USC Monogram Polish Music Center Books

POLISH COMPOSERS


HENRYK MIKOŁAJ GÓRECKI

by James Harley and Maja Trochimczyk


© Photo by Gerry Hurkmans, Amsterdam 1997


(b. 1933, Czernica near Rybnik)

Introduction Honors and Awards Principal Publishers Short List of Works
List of Opus Numbers Selected Discography
Gorecki Autumn at USC
Bibliography Discography and List of Works (Frames)


INTRODUCTION: A BRIEF BIOGRAPHY

"I was born in Silesia. . . Old, ancient Polish land. But three cultures have always coexisted there: Polish, Czech, German. . . Why do I like Czech music? Where does my knowledge and liking of German and Austrian music come from? Why do I worship Mozart, Schumann, Schubert, Brahms, Beethoven, Bach? [. . . ] Why am I enamored with Szymanowski and Chopin? Why did I grow up with them? Because at the beginning of my musical education, when I had no idea about music--nothing!--these names were always near me: Beethoven, Chopin, Szymanowski. . . Does one need to consider it in a special way, does one need to think much about this? I do not think so. . . Nobody chooses their time and place of birth."

Henryk Mikołaj Górecki (Zakopane, Poland, 18 July 1997)

Born on 6 December 1933, Górecki studied composition with Boleslaw Szabelski at the State Higher School of Music (PWSM) in Katowice (1955-1960). After a post-graduate sojourn in Paris, he became a professor of composition at the PWSM in Katowice, and-- in 1975-1979--its Rector. As a composer, he has been known and respected in Poland, but not well-known around the world. The phenomenal success of his Symphony no. 3 (Gramophone's"Best-selling CD in 1993") has astounded many of his contemporaries, especially in Poland, where the work had been known for more than a decade. In his home country Górecki's Third was perceived as one of a series of fascinating compositions, the result of a long and complex creative evolution.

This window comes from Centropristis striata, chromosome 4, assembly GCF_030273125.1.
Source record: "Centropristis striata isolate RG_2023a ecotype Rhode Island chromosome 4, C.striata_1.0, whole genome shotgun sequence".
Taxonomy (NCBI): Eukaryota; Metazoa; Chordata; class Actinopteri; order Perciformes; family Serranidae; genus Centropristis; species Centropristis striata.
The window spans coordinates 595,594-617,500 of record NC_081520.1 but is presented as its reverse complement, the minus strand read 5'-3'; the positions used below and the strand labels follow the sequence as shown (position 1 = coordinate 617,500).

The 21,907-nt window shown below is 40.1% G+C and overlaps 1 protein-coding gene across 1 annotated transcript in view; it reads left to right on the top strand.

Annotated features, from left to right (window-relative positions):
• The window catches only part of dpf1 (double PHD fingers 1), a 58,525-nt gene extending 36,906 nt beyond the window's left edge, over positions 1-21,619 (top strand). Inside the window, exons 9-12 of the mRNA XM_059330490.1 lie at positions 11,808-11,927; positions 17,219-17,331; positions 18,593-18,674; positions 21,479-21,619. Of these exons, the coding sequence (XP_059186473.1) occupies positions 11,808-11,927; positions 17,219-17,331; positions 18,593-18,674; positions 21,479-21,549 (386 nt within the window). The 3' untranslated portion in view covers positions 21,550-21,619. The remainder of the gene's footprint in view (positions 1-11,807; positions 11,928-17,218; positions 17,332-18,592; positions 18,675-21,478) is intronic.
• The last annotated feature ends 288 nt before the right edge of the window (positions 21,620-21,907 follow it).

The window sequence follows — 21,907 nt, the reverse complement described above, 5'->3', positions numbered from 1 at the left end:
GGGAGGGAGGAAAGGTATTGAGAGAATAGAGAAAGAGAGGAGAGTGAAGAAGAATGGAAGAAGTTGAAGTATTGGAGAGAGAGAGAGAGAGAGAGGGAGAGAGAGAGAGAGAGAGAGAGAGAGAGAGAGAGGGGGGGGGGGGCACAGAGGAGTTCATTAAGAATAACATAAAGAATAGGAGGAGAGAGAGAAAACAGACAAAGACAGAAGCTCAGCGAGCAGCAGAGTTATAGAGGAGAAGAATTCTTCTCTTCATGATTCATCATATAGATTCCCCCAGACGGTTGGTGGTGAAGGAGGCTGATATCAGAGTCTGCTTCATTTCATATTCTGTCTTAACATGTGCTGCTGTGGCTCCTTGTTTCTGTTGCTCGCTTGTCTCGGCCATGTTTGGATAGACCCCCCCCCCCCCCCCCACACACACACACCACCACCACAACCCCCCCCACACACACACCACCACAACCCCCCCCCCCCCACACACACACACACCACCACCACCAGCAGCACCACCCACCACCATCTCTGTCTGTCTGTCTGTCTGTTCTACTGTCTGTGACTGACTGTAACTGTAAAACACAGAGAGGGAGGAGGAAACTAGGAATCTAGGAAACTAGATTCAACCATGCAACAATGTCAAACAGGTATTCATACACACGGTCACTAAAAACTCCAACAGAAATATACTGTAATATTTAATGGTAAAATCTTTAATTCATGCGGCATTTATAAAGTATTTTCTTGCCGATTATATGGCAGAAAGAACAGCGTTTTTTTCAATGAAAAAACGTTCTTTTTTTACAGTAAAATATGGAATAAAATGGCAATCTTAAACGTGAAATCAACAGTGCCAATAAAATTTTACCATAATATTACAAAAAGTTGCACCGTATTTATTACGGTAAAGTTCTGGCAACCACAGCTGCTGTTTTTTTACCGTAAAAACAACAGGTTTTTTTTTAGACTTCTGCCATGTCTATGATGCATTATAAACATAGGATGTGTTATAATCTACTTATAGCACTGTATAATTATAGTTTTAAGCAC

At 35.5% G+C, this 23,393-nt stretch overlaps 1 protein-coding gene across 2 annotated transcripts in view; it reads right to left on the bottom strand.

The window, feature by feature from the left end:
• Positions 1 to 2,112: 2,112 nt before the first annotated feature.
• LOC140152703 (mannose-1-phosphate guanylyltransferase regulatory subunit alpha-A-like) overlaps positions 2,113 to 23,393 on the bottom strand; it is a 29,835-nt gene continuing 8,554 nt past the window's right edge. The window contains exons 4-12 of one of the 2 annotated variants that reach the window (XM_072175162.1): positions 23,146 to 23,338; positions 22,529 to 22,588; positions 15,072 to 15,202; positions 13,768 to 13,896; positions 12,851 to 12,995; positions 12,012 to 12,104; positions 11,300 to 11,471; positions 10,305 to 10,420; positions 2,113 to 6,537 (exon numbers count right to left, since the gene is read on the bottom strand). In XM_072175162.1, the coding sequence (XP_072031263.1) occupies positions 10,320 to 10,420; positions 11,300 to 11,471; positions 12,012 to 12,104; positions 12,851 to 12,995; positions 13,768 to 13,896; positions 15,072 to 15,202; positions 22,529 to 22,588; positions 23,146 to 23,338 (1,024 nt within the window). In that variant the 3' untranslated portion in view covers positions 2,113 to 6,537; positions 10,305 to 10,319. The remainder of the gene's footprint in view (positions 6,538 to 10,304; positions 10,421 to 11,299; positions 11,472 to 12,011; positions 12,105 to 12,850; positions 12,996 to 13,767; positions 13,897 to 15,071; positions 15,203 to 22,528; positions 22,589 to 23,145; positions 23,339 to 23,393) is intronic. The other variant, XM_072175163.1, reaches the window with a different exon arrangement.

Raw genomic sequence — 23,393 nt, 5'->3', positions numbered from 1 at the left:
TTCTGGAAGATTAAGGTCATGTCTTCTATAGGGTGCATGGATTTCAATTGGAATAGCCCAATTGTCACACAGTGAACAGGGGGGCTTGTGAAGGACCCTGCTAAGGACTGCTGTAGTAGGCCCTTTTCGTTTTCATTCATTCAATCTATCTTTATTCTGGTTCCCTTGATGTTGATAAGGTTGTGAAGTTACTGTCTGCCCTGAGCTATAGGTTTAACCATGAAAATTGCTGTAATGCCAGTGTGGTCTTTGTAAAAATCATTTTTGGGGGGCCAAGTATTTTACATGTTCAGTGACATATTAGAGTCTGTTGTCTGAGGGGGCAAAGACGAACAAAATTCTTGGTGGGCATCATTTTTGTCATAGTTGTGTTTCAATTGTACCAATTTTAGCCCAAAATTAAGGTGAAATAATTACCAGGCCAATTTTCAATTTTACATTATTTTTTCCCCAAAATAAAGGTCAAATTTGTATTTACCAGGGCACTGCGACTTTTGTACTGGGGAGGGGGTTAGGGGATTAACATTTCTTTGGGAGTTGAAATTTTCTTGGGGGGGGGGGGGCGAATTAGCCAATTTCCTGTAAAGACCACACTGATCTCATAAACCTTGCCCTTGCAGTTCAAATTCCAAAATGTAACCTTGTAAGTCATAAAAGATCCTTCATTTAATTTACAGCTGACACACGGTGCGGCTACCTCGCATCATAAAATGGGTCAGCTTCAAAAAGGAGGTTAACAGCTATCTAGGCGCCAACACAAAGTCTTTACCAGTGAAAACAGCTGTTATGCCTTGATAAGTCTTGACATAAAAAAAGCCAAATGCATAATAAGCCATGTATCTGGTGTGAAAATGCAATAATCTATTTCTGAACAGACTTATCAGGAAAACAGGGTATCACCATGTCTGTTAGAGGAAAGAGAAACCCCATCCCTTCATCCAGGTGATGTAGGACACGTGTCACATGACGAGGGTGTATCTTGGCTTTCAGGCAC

Górecki has worked with great determination to develop his own compositional voice, through assimilating the techniques of his predecessors (Bartók, Szymanowski) and those active around him (Boulez, Xenakis, Nono), and then paring away all elements extraneous to his personal expression. These processes were carried out through the 1950s and 1960s, beginning with the Four Preludes for piano from 1955, his first numbered opus, and reaching full maturity with Old Polish Music from 1969. This is the most radical and dissonant period in his output: in the 1960s, Górecki belonged to the small group of the most avant-garde composers of his time. Together with Penderecki, Serocki, and others he established a pattern for new music: the more dissonance the better, the harsher the sounds, the better. This style of writing, associated with the so-called "Polish school of the 1960s" is alternatively known as "sound mass composition" or "sonoristic composition" - a name taken from "sonorous" or "sounding." In order to reduce music to pure sound, these composers stripped away all elements, except tone color. This path to the essentials is encapsulated by Górecki's Genesis cycle (1962-1963) and the aggressive Scontri for large symphony orchestra (1960)-- a work filled with clashes of vertical and horizontal sound patterns, often organized serially.